Something then happens to our mind as we cross the age of forty. We have now been on this planet for sometime, seen the many luxuries life has to offer, experienced the upheavals which it throws at us, felt success and disappointment and realised that there is more to life than day to day recording of the timesheet. And suddenly our mind starts opening. In personal terms, I feel our grand human has arrived.

What is the form it shall take? That depends on the inner personality, on the value system, environment and the influencers. So someone I know, decided to quit their career and move into a social sector job. There are doctors who give up commercial practice and go off into public health, writers who change from writing commercially viable to philosophical topics, actors who want to do character roles and be involved with causes and the same with sports people. This desire for self actualisation is so strong in so many of us, that it just takes over our lives and becomes the driving force, rather than what used to be the driver…our own personal ambition.

Now some of course are doing all this for a legacy. They are looking at old age and want recognition. Others are looking even beyond death and want subsequent generations and maybe history to admire them. Napoleon was a great one for that. Nevertheless, its a space beyond our selfish interests and benefits the world at large.

So us ordinary humans then graduate onto being little heroes. We are doing mankind’s work and creating a domain where others less fortunate can grab a helping hand to climb into comfort. These others, in turn, will hopefully do the same in their later life for the world.

So, if there was an utopian wish in this context, then it would be that “those who are still opt outers of society, try and do whatever they can to help their fellow human.” There is a part in all of us which derives great happiness out of this. It is the route to self satisfaction, peace and happiness. Its a route like no other can be!

Killing the Self, our Ego!

imageEgo is a killer. Over a lifetime I have learned that if there is one certainty of attracting Allah’s anger, it is through arrogance, pride and ego. Unfortunately, during the coarse of a lifetime all of us get this rather dubious opportunity. Our test is to navigate our behaviour in conditions, which invite such ego.

Consider a situation where young managers enter the world of commerce and trade. They are fresh from education and invariably work for older and more experienced people. These young managers are generally modest people with great listening ability; they learn the traits of practical management and workout how to function in the corporate world. Over time they too become experienced and adept at it. And so starts their trial. They will soon begin fighting the ego game. They are now ‘somebody’ and if they do not watch themselves, they will behave as if they have consequence.

My personal feeling is that, if and when they fall at the gates of arrogance, they will wipe out all vestiges of goodness in themselves. Its not that those good characteristics are not there, but our ego now subdues them, dominates them and any deed done then is evaluated on the alter of ego. As the days go by and life passes, that ego dominates more and more and Allah’s punishment has already arrived. The person has become a twisted, egotistical animal, listening to none, looking at life only through his/her filters and and unable to achieve anything of goodness. But there will be a further revenge, in that down the road, the very reason to be egotistical will get taken away from the person and he or she will suffer the pangs of failure. Our time always ends. So whether by old age/death or by failure or both, our downfall will come.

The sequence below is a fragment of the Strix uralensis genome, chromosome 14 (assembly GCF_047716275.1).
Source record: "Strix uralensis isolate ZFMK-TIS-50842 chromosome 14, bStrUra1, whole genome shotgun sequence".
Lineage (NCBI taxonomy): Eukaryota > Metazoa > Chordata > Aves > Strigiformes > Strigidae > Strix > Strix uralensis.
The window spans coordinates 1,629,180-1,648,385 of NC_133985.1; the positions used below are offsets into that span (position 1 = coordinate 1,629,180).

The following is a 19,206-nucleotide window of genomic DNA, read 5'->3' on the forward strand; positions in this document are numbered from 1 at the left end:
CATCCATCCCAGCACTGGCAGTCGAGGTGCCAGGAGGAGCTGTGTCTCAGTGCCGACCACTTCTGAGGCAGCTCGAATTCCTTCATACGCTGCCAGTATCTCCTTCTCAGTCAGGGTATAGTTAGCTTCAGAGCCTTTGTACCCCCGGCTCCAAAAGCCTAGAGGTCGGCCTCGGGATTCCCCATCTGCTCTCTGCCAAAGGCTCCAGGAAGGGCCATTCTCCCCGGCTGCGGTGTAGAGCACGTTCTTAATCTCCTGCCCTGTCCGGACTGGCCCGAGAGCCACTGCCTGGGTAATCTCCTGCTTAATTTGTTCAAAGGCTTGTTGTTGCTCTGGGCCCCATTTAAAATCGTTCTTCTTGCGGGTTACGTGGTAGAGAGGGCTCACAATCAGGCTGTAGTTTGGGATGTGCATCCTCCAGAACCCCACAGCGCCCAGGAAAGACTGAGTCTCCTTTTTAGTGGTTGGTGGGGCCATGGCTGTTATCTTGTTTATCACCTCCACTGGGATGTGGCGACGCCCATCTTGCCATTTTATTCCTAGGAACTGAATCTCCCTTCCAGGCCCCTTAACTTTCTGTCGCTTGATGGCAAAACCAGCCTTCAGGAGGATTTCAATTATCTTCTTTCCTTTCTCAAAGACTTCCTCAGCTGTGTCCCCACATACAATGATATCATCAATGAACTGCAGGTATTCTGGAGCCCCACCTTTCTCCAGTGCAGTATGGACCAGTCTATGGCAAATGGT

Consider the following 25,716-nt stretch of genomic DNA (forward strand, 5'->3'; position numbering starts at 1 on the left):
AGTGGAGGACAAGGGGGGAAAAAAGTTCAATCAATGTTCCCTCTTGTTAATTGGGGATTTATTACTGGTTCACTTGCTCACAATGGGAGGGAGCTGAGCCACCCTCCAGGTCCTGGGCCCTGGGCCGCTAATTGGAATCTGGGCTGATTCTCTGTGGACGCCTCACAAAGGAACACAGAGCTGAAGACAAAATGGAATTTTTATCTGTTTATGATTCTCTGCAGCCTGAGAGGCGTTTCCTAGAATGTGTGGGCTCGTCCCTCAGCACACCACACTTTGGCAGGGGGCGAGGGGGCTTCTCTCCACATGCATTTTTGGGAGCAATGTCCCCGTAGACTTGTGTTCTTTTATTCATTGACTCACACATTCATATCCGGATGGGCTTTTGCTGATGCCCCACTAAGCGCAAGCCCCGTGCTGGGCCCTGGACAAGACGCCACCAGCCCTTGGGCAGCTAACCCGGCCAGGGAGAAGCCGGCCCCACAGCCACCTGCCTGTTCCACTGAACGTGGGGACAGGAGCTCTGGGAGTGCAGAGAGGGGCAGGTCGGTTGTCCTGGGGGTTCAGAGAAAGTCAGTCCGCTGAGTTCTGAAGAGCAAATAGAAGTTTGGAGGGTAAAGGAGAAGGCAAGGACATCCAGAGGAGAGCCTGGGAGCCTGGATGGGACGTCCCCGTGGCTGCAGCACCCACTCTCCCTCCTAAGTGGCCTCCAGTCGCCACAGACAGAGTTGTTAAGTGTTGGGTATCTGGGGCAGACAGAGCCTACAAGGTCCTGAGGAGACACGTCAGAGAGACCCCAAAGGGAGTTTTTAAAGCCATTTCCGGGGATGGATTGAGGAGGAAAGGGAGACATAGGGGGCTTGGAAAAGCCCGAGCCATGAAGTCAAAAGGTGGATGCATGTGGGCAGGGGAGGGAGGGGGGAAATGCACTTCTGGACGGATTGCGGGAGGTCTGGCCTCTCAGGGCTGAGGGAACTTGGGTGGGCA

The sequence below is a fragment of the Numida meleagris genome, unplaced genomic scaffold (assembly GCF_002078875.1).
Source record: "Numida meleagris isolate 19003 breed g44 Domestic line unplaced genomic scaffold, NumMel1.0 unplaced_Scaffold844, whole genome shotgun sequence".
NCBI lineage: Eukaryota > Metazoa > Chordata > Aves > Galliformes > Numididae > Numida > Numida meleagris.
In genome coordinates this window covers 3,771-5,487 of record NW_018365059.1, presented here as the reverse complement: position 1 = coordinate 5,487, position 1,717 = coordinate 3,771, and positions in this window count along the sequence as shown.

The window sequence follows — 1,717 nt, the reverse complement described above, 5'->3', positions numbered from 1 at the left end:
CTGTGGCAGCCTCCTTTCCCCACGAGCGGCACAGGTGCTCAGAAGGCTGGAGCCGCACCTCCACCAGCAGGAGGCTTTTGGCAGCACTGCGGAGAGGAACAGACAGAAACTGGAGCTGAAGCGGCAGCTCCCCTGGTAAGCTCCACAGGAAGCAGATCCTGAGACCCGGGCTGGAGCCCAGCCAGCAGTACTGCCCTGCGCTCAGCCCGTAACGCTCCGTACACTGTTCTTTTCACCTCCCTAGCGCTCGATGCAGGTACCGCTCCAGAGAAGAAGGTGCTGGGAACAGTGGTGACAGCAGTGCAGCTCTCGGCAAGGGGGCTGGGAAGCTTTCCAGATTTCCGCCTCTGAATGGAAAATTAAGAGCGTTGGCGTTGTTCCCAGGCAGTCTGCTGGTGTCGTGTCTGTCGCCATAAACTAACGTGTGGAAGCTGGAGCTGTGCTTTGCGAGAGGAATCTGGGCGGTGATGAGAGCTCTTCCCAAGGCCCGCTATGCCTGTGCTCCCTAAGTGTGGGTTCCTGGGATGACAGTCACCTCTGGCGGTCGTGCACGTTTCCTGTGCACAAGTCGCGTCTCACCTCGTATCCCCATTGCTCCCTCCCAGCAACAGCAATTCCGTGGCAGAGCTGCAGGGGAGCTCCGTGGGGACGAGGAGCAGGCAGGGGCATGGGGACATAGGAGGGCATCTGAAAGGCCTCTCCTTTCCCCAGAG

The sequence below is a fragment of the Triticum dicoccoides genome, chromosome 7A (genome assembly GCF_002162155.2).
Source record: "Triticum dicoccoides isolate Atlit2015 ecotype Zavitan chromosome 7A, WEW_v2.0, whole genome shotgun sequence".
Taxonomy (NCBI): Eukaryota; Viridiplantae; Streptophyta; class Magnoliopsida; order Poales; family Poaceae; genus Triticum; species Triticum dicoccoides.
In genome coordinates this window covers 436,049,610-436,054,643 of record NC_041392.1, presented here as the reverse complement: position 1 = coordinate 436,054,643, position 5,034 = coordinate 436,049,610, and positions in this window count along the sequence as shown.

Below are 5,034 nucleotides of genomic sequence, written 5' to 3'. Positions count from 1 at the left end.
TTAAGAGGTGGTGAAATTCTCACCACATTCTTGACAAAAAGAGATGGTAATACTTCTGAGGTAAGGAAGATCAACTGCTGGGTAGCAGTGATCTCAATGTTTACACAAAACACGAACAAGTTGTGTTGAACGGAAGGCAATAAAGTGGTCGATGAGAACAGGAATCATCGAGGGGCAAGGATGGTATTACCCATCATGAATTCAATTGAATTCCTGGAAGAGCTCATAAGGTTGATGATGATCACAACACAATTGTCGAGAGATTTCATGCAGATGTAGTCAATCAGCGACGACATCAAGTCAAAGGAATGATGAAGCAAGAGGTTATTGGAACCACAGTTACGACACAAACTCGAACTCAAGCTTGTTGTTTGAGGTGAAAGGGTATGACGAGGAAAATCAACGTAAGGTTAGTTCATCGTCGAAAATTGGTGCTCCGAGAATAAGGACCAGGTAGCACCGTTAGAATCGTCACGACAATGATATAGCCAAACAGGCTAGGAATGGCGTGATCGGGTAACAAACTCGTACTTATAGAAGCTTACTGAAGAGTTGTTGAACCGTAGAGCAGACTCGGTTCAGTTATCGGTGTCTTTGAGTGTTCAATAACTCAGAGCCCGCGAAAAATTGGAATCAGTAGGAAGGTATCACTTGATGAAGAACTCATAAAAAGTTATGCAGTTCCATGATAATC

We have seen this in the house of the arrogant. Napolean, Hitler, the original Jews, Xerxes, the Romans, the Ummayids and all great nations who rise through merit but turn to arrogance, which eventually leads to their failure in the world – In my consideration it is happening right now with the USA. This is a terrible signal event. To reach the top and then fall down into an abyss called ‘nothing’ is a tragedy and a travesty. Its destructive.

It happens in our houses too. We are almost all involved in it. One spouse dominates the other and mostly it is the ego of one conquering the other. Similarly, we dominate our children. Many a times a man is shaping his children into the picture of himself. But to do that is itself arrogant. We are shaping Allahs beautiful creatures (our children), when we do not have a right to do this. Its our duty to impart knowledge and tarbiat. There is no requirement to shape them. That is also arrogance. You think you are worth cloning. So the people closest to you in life, you clone to satisfy your ego.

How does one fight this insidious creep which can happen to one and all in this life. Its by watching and being aware of oneself. This bears watching every living day of your life. You must fight it. When you wake up in the morning, remind yourself you are human and have to deal with other similar humans. We are all the same, regardless of position, wealth, age and gender. If we believe that and keep reminding ourselves, then the day may pass without arrogance or ego. Similarly at night, when you are about to sleep remind yourself..that as you go to sleep, you may never wake up again. That is enough of a thought to make yourself free of ego and arrogance, till the next reminder in the morning. Disregard this need to control your self importance and you will very likely fall into the trap and become arrogant. It is inbuilt in us!

Remember, we are all here because one Iblis thought he was greater than others. Iblis in turn uses this as his favourite weapon. As Al Pacino said “Vanity is my favourite sin”.

%d bloggers like this: